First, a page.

Bonding over Babel at inter-congregational kibitzing in Oakland

It was complicated enough for me growing up a Jew. If you threw in the different types of Judaism, you totally lost me. I didn’t know how a Conservative congregation differed from Reform, or Conservative from Orthodox.

I still wonder: When you get down to reading the Torah, what unites us across the different streams?

We’re clever. We’re perceptive. We know how to fan the fire in a good debate without snuffing out the opinions of others.

I happily reached this conclusion at an extraordinary event. Three Oakland congregations gathered to study the word of God, together.

Congregants from Beth Abraham, Sinai and Beth Jacob met recently to talk Torah — the Tower of Babel section of Genesis.

I didn’t realize until I got there just how appropriate this passage was for an inter-synagogue gathering. After all, the story of Babel is about the limits of unity and division.

This was a diverse crowd. Hats on heads with huge beards, clean-shaven folks wearing Pixar baseball caps. Jeans and floor-length skirts.

I made an important observation. Every Bay Area synagogue I’ve attended has outstanding nosh. This fact alone unites the Jews regardless of affiliation. Armed with a plate of sweets and hot tea, I joined the crowd at the round tables in Beth Jacob’s reception hall.

Just sitting there, I tried to guess who belonged to which congregation. I was wrong on almost every count — a sign of things to come.

The format of the evening was as follows: study with a partner, talk as a table, listen to the rabbis from each congregation and then open the floor for general discussion.

This plan went off almost too well.

My study partner and I reached similar conclusions in reading over the passage. The Babel story was a cautionary tale about groupthink, about what happens when a people neglects the individual and lose sight of their ability to think critically.

I am a so-called unaffiliated Jew. The person I studied with was an Orthodox member of Beth Jacob. We talked easily and seemed to be coming from the same place regarding Babel.

As we talked as a table, we engaged in feisty discourse. Some people were cerebral. Others were more emotional. Some were reading the Hebrew, finding subtleties in the translation, but again, people’s conclusions didn’t seem to be based on any kind of dogma associated with Reform, Conservative or Orthodox positions.

We focused on the question of balance between individual and collective responsibility. Several people brought up the film “Hotel Rwanda” and asked when the individual should take responsibility for collective action.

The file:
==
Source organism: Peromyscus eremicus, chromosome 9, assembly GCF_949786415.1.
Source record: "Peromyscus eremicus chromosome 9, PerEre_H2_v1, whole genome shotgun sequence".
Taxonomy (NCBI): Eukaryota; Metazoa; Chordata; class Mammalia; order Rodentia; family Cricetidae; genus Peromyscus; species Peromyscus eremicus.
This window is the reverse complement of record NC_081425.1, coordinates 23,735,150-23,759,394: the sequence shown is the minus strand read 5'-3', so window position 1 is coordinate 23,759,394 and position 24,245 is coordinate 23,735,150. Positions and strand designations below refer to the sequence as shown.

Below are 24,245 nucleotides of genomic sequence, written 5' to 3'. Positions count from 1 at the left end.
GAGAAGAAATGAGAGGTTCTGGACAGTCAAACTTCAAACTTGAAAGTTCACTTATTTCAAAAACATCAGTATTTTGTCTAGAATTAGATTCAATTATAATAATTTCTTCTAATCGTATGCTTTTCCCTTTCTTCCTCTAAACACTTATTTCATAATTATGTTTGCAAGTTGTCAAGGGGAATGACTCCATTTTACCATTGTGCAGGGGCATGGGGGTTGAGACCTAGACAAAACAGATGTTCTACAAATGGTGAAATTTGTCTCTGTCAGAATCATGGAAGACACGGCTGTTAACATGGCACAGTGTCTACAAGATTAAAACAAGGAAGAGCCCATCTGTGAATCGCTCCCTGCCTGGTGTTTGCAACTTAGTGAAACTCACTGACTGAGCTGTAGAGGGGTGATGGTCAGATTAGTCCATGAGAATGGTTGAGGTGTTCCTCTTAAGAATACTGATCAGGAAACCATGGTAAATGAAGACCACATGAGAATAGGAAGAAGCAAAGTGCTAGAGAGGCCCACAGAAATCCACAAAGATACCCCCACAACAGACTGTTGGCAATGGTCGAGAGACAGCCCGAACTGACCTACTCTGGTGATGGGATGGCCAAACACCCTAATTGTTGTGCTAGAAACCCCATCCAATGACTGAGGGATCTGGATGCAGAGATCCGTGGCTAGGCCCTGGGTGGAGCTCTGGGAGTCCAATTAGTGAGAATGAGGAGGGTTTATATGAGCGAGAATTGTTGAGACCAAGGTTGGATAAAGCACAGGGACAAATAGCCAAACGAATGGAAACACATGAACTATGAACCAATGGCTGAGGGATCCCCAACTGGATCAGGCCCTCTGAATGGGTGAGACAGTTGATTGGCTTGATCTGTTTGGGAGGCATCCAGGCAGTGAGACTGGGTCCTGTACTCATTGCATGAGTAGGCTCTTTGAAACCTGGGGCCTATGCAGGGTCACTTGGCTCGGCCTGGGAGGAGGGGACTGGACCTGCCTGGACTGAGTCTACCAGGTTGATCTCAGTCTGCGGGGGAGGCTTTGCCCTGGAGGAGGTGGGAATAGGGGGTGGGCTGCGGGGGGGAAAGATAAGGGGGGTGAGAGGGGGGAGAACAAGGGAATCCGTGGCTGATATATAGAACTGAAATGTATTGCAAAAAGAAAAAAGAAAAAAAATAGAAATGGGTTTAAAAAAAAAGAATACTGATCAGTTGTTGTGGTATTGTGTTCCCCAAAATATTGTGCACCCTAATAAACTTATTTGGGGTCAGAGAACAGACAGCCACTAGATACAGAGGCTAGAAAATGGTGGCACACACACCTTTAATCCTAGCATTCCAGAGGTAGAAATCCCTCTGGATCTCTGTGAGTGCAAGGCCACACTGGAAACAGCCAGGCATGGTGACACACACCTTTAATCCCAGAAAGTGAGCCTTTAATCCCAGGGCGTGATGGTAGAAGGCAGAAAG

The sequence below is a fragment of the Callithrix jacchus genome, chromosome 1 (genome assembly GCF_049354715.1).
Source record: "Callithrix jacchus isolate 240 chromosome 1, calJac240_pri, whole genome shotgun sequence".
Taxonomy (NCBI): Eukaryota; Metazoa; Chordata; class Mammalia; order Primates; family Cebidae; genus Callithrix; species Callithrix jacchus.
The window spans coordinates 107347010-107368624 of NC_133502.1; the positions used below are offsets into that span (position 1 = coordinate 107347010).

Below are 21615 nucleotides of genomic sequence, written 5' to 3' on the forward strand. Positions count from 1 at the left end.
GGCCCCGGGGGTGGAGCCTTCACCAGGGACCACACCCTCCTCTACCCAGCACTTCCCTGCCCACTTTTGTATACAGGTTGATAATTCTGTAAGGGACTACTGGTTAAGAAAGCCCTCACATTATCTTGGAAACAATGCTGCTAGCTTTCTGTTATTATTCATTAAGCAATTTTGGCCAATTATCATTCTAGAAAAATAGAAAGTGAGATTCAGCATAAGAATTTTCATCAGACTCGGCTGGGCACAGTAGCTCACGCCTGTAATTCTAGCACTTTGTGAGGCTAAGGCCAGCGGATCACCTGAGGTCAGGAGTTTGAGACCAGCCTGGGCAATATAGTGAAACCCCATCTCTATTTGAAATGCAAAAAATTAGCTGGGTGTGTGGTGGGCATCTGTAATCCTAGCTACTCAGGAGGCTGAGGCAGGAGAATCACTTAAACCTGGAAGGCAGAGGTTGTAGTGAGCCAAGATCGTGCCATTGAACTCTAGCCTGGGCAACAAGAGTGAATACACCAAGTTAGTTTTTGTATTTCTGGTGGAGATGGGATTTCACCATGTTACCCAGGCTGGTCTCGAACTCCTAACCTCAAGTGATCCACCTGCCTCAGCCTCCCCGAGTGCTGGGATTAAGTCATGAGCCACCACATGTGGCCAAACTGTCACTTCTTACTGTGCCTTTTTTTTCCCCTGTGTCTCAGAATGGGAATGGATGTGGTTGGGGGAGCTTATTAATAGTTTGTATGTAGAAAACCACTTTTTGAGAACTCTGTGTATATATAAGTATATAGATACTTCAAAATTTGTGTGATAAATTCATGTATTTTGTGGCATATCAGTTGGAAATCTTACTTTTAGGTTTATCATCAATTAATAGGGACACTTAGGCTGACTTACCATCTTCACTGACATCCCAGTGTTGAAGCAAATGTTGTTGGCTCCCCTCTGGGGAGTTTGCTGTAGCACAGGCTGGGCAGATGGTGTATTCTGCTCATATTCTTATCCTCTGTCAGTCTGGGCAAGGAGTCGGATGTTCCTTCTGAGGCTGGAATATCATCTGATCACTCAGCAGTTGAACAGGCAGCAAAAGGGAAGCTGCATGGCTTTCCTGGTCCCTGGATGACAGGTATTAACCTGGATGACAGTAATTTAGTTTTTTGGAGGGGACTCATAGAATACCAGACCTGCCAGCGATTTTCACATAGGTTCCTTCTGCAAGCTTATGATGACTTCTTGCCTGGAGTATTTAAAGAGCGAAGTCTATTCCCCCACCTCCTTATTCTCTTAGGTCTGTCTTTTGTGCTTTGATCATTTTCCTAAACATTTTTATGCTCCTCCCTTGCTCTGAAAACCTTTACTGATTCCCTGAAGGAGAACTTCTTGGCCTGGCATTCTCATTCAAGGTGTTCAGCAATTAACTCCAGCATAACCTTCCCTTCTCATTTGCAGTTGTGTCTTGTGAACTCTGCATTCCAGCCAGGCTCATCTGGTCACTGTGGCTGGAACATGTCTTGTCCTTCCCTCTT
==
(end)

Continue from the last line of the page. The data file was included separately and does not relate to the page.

Someone in my group raised the question: After God makes it so that different peoples no longer speak the same language, what is the responsibility of those insular groups to try to communicate with those who don’t speak their language? The topic of Hebrew day school education came up, and people at the table wondered if a day school education, as opposed to public school, cuts off Jewish kids from exposure to a wider, non-Jewish world.

We were having such a lively discussion that when the rabbis started talking, we continued until we were shooshed by someone from the next table.

The three rabbis who spoke, Mark Bloom, Judah Dardik and Andrea Berlin, all illuminated interesting aspects of the passage — why it appears where it does in the Torah, aspects that the Hebrew revealed, the fine line between morality and idolatry.

But I must confess that, listening to the rabbis and the questions that followed, I wanted to keep talking with the group at my table. We had formed a warm bond over something that had often been cold for me — the interpretation of Torah. We were speaking a unifying language that was open to questioning despite our local allegiances.

I didn’t know who prayed at which synagogue, and I didn’t care.

I propose spontaneous, mixed Torah study at rotating synagogues around the Bay Area. If the sessions are half as good as the Babel talk in Oakland, I’ll be there.

Jay Schwartz lives with his wife and small dog in San Francisco. He hopes to one day visit the ruins of the uncompleted Tower of Babel. He can be reached at [email protected].